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The whole town’s sleeping - The Red Room comparison.

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THE WHOLE TOWN'S SLEEPING - THE RED ROOM COMPARISON At the beginning of The whole town's sleeping, you are introduced to a very peaceful, tranquil, average American town. It is as though nothing out of the ordinary has ever really happened here. It was a warm summer night in the middle of Illinois country. Whereas in The Red Room, the opening is set in an old dismal castle with three odd contradicting servants. This story instantly starts off creepy while in the whole town's sleeping, it doesn't. The old woman sat staring hard into the fire, her pale eyes wide open. The whole town's sleeping is set in an average town in 1950's USA. It is set mainly outdoors with some indoor sections. The Red Room is set in a dank old castle in 19th century England. There are no real similarities in setting. The theme of both stories is straight and simply fear. ...read more.


I do not like people who have this characteristic, so I do not like the characters. However, I find them both very realistic, which shows the talents of the authors off well. HG Wells' language is quite old fashioned. I.e., he says, 'eight-and-twenty,' rather than twenty-eight as we would say nowadays. He uses very vivid description, which sometimes becomes so much as to sway you away from what is actually happening in the main story line. There are little similes and metaphors in this story. He uses some direct speech at the very beginning and at the very end, but hardly during the main story section in the middle. It is more: I saw this, I touch this and so on. It is told in the first person and this is better so you can see exactly what he is seeing and thinking in an easier and clearer way. ...read more.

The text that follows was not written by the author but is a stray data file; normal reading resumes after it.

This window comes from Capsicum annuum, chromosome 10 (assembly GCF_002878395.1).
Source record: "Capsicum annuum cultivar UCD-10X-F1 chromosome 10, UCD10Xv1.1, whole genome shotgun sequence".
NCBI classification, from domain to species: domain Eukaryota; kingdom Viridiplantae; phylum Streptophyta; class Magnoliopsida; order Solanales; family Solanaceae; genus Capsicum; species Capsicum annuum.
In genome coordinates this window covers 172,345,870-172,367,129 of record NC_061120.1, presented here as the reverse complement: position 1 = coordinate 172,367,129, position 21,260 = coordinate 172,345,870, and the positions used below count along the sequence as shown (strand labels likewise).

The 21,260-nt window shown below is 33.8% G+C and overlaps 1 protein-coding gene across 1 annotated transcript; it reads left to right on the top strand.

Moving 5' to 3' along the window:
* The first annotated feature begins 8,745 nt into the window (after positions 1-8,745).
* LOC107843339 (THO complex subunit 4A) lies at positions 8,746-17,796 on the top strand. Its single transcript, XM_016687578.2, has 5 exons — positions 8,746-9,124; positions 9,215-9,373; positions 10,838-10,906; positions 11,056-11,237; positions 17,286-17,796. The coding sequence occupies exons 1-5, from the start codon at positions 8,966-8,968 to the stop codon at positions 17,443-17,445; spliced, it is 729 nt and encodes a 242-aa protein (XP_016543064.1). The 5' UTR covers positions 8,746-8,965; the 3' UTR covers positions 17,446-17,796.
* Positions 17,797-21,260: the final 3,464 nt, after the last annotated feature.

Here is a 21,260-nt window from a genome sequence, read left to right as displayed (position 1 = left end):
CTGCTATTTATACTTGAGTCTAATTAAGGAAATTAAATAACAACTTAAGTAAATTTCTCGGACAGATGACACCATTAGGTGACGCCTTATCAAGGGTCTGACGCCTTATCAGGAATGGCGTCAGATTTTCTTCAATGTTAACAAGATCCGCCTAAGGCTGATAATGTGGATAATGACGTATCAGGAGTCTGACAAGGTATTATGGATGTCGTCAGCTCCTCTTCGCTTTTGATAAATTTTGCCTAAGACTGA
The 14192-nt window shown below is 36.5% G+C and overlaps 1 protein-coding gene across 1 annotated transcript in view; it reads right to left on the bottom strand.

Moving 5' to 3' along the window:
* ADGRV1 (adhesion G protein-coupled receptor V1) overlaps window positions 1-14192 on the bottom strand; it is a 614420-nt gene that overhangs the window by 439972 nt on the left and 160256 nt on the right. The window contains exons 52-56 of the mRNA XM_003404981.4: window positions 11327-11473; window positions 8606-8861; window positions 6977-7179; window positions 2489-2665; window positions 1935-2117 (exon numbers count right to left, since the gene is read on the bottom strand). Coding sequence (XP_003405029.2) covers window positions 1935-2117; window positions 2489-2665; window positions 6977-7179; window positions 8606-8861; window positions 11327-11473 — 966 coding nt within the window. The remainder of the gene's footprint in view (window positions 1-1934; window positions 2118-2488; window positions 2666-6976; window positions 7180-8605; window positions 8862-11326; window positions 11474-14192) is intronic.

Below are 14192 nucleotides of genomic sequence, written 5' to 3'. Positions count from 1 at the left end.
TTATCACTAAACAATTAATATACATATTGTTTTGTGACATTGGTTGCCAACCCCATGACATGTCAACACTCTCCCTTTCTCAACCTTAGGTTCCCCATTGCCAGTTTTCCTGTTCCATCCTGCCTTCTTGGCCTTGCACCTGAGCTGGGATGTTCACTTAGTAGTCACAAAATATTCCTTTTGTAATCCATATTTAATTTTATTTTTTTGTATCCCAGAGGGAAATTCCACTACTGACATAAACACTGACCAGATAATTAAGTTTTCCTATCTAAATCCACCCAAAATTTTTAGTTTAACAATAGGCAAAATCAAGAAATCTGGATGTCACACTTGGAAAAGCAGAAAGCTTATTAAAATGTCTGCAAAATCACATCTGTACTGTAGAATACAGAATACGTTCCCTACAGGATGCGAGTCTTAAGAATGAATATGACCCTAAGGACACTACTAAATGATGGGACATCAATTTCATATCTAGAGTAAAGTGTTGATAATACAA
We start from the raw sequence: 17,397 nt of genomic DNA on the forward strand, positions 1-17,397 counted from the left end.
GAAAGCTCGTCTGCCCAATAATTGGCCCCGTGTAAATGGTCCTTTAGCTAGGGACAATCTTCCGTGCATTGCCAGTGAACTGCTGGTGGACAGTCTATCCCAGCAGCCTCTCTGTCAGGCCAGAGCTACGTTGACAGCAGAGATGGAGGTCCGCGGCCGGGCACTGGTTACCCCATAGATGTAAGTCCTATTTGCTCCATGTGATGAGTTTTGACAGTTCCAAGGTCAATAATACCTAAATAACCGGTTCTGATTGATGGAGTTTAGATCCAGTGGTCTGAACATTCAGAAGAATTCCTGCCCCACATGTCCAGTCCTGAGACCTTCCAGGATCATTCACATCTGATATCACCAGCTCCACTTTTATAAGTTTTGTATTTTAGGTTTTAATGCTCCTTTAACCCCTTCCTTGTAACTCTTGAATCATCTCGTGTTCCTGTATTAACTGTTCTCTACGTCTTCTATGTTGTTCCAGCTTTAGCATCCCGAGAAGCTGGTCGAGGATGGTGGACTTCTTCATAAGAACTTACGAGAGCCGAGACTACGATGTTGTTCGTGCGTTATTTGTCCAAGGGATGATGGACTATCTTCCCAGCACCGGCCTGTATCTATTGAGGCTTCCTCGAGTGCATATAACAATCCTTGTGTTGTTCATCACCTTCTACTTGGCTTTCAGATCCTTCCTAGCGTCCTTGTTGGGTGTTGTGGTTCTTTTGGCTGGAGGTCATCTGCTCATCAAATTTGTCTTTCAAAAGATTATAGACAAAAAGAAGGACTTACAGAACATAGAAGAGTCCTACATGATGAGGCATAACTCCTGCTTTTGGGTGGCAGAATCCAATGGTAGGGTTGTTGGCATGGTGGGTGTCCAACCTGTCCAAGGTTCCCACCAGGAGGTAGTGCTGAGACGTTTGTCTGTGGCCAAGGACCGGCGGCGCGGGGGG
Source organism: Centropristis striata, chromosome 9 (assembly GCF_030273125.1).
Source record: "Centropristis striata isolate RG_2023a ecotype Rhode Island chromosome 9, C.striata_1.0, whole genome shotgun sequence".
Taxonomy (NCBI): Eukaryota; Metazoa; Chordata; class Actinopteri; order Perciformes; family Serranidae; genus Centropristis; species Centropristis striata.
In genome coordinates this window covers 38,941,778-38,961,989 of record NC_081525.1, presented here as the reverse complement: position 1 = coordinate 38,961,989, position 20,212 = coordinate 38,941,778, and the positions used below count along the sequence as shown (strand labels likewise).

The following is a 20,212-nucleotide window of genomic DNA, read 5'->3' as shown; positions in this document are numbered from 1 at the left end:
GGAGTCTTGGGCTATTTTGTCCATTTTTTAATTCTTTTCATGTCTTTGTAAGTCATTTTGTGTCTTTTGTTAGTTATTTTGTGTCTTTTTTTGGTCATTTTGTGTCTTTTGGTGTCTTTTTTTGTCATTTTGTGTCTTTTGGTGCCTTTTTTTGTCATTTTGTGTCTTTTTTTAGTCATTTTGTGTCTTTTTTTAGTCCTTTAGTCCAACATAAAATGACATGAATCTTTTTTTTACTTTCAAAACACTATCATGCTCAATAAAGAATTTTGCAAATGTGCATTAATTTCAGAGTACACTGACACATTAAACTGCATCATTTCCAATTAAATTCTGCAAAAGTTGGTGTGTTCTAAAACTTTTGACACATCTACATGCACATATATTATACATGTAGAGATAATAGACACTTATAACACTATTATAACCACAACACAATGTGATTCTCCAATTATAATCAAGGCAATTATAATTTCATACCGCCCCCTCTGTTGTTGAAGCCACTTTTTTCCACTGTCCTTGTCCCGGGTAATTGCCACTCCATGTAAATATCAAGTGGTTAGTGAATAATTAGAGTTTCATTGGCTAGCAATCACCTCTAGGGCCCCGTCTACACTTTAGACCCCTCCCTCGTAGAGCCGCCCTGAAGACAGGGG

You are told what had happened rather than wondering what will happen. There is almost no imagination here. It would have probably been better to end off with the man fainting and not have the explanation paragraph. In the whole town's sleeping however, the ending is much better, just when you think that all is well and safe, I turns out that is isn't and you are left wondering what will happen to her. (Which is almost certainly death!) I much preferred the whole town's sleeping because of its more modern language; better characters that are easier to relate to; the use of more similes, metaphors and personification; more direct speech; the more exciting suspense section; and the unexpected twist at the end. I fell that the whole image of fear was more greatly achieved in the whole towns sleeping because of the fact that the women all know what are they are to be scared of. And the fact that it was set in a small, innocent town to which you wouldn't think there would be anything like this happening is also more exciting. Scott Humm ...read more.

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